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On the Insecurity of Whitelists and the Future of CSP

From: Hodges, Jeff <jeff.hodges@paypal.com>
Date: Wed, 7 Sep 2016 16:16:14 +0000
To: W3C Web App Security WG <public-webappsec@w3.org>
Message-ID: <D3F58B5B.D379A%jehodges@paypalcorp.com>
Apologies if this has already been posted here, I looked and didn't see
that it had...

CSP Is Dead, Long Live CSP! On the Insecurity of Whitelists and the Future
of Content Security Policy
<https://static.googleusercontent.com/media/research.google.com/en//pubs/ar
chive/45542.pdf>

Lukas Weichselbaum
Michele Spagnuolo
Sebastian Lekies
Artur Janc


ABSTRACT
Content  Security  Policy  is  a  web  platform  mechanism  de-
signed to mitigate cross-site scripting (XSS), the top security
vulnerability in modern web applications [24].  In this paper,
we take a closer look at the practical bene ts of adopting
CSP and identify signi cant  aws in real-world deployments
that result in bypasses in 94.72% of all distinct policies.
We base our Internet-wide analysis on a search engine cor-
pus of approximately 100 billion pages from over 1 billion
hostnames; the result covers CSP deployments on 1,680,867
hosts with 26,011 unique CSP policies { the most compre-
hensive  study  to  date.   We  introduce  the  security-relevant
aspects  of  the  CSP  speci cation  and  provide  an  in-depth
analysis  of  its  threat  model,  focusing  on  XSS  protections.
We identify three common classes of
CSP bypasses
and ex-
plain how they subvert the security of a policy.
We  then  turn  to  a  quantitative  analysis  of  policies  de-
ployed  on  the  Internet  in  order  to  understand  their  secu-
rity  bene ts.   We  observe  that  14  out  of  the  15  domains
most commonly whitelisted for loading scripts contain
un-
safe endpoints
; as a consequence, 75.81% of distinct policies
use script whitelists that allow attackers to bypass CSP. In
total, we  nd that 94.68% of policies that attempt to limit
script  execution  are  ine ective,  and  that  99.34%  of  hosts
with CSP use policies that o er no bene t against XSS.
Finally,  we  propose  the
'strict-dynamic'
keyword,  an
addition to the speci cation that facilitates the creation of
policies based on cryptographic nonces, without relying on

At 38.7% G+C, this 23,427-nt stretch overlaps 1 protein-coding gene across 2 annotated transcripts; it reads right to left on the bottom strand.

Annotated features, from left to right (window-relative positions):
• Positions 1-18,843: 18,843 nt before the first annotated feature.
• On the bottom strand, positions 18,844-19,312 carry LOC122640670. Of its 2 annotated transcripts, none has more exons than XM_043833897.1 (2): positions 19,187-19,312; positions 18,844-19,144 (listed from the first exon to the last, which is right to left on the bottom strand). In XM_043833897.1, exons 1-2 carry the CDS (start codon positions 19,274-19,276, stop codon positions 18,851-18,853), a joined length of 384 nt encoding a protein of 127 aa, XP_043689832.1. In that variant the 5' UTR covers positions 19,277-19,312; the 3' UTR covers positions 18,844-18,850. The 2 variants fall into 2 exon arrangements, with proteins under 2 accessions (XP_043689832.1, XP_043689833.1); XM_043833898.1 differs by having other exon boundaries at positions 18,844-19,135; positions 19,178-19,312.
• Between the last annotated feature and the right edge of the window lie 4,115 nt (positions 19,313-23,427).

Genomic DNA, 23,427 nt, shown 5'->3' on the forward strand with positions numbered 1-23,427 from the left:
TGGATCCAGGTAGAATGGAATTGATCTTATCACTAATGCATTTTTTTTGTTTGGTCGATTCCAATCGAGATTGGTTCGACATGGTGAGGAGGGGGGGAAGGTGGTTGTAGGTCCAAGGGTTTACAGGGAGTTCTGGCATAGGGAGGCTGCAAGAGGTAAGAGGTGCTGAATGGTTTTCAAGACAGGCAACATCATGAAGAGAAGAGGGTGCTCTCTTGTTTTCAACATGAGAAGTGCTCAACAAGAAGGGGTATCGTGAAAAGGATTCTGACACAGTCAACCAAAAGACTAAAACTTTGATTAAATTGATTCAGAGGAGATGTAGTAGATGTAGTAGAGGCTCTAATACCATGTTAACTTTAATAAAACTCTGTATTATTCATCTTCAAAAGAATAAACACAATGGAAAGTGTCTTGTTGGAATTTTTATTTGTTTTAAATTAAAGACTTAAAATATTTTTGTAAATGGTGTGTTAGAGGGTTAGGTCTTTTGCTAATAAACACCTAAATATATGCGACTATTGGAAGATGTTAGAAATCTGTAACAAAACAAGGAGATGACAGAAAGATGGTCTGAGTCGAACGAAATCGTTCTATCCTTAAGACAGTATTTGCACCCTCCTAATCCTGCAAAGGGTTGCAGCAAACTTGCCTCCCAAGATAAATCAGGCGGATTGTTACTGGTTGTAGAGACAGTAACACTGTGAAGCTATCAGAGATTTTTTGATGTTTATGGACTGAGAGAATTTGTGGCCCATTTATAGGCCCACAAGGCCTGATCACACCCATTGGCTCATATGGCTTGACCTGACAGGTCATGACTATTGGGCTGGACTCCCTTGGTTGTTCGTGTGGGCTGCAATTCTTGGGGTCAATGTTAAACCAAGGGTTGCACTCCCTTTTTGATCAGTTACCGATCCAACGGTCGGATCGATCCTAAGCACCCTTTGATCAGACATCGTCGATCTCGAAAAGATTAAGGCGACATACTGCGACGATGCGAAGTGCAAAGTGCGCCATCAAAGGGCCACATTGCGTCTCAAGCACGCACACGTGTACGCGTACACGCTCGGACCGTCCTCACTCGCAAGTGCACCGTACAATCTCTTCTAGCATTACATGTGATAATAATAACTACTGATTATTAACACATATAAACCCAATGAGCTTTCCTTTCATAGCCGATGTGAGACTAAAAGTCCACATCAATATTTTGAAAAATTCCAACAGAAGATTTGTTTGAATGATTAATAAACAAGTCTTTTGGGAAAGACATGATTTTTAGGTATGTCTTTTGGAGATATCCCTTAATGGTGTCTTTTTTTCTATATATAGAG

domain whitelists. We discuss our experience deploying such
a
nonce-based
policy in a complex application and provide
guidance to web authors for improving their policies.



6.  CONCLUSION
In this paper, we presented an assessment of the practical
security bene ts of adopting CSP in real-world applications,
based on a large-scale empirical study.
We performed an in-depth analysis of the security model
of CSP and identi ed several cases where seemingly safe poli-
cies provided no security improvement.  We investigated the
adoption of CSP on over 1 billion hostnames, and identi ed
1.6 million hosts using 26,011 unique policies in the Google
search index.
Unfortunately,  the  majority  of  these  policies  are  inher-
ently insecure. Via automated checks, we were able to demon-
strate that 94.72 % of all policies can be trivially bypassed
by an attacker with a markup-injection bug.  Furthermore,
we analyzed the security properties of whitelists.  Thereby,
we found that 75.81 % of all policies and 41.65 % of all strict
policies contain at least one insecure host within their white-
lists.  These numbers lead us to the believe that whitelists
are impractical for use within CSP policies.
Hence,  we  proposed  a  new  way  of  writing  policies.   In-
stead  of  whitelisting  entire  hosts,  we  recommend  enabling
individual scripts via an approach based on CSP nonces.
In order to ease the adoption of
nonce-based
CSP, we fur-
thermore  proposed  the
'strict-dynamic'
keyword.   Once
speci ed within a CSP policy, this keyword enables a mode
inside  the  browser  to  inherit  nonces  to  dynamic  scripts.
Hence, if a script trusted with a nonce creates a new script at
runtime, this new script will also be considered legitimate.
Although  this  technique  departs  from  the  traditional  host
whitelisting approach of CSP, we consider the usability im-
provements signi cant enough to justify its broad adoption.
Because this is designed to be an opt-in mechanism, it does
not reduce the protective capabilities of CSP by default.
We expect that that the combination of a nonce-based ap-
proach and the
'strict-dynamic'
keyword will allow devel-
opers and organizations to  nally enjoy real security bene ts
o ered by the Content Security Policy.



end
Received on Wednesday, 7 September 2016 16:16:46 UTC

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